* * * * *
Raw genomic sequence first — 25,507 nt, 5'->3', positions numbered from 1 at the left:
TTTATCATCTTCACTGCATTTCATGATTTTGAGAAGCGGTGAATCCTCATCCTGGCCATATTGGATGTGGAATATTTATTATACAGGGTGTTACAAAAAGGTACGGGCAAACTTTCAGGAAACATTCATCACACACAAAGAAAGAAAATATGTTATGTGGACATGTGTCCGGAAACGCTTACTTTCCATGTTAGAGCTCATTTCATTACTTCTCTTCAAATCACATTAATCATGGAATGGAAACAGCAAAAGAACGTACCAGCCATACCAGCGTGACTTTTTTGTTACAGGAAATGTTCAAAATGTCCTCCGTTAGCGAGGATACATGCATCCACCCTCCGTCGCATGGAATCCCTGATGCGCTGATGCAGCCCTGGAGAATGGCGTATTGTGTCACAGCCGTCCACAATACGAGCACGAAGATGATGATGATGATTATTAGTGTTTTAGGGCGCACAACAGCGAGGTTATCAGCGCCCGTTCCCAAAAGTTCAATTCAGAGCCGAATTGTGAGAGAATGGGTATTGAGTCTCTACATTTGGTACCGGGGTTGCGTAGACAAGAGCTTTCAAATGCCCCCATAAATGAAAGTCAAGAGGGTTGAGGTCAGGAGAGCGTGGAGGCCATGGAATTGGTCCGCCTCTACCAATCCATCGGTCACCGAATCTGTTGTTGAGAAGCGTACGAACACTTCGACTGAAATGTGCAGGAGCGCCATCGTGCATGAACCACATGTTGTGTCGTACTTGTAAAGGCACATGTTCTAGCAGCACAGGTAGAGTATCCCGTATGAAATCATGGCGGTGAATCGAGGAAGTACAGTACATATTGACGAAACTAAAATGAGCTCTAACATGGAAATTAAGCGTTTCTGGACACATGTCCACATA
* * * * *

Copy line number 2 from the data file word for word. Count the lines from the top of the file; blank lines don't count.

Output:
TTTATCATCTTCACTGCATTTCATGATTTTGAGAAGCGGTGAATCCTCATCCTGGCCATATTGGATGTGGAATATTTATTATACAGGGTGTTACAAAAAGGTACGGGCAAACTTTCAGGAAACATTCATCACACACAAAGAAAGAAAATATGTTATGTGGACATGTGTCCGGAAACGCTTACTTTCCATGTTAGAGCTCATTTCATTACTTCTCTTCAAATCACATTAATCATGGAATGGAAACAGCAAAAGAACGTACCAGCCATACCAGCGTGACTTTTTTGTTACAGGAAATGTTCAAAATGTCCTCCGTTAGCGAGGATACATGCATCCACCCTCCGTCGCATGGAATCCCTGATGCGCTGATGCAGCCCTGGAGAATGGCGTATTGTGTCACAGCCGTCCACAATACGAGCACGAAGATGATGATGATGATTATTAGTGTTTTAGGGCGCACAACAGCGAGGTTATCAGCGCCCGTTCCCAAAAGTTCAATTCAGAGCCGAATTGTGAGAGAATGGGTATTGAGTCTCTACATTTGGTACCGGGGTTGCGTAGACAAGAGCTTTCAAATGCCCCCATAAATGAAAGTCAAGAGGGTTGAGGTCAGGAGAGCGTGGAGGCCATGGAATTGGTCCGCCTCTACCAATCCATCGGTCACCGAATCTGTTGTTGAGAAGCGTACGAACACTTCGACTGAAATGTGCAGGAGCGCCATCGTGCATGAACCACATGTTGTGTCGTACTTGTAAAGGCACATGTTCTAGCAGCACAGGTAGAGTATCCCGTATGAAATCATGGCGGTGAATCGAGGAAGTACAGTACATATTGACGAAACTAAAATGAGCTCTAACATGGAAATTAAGCGTTTCTGGACACATGTCCACATA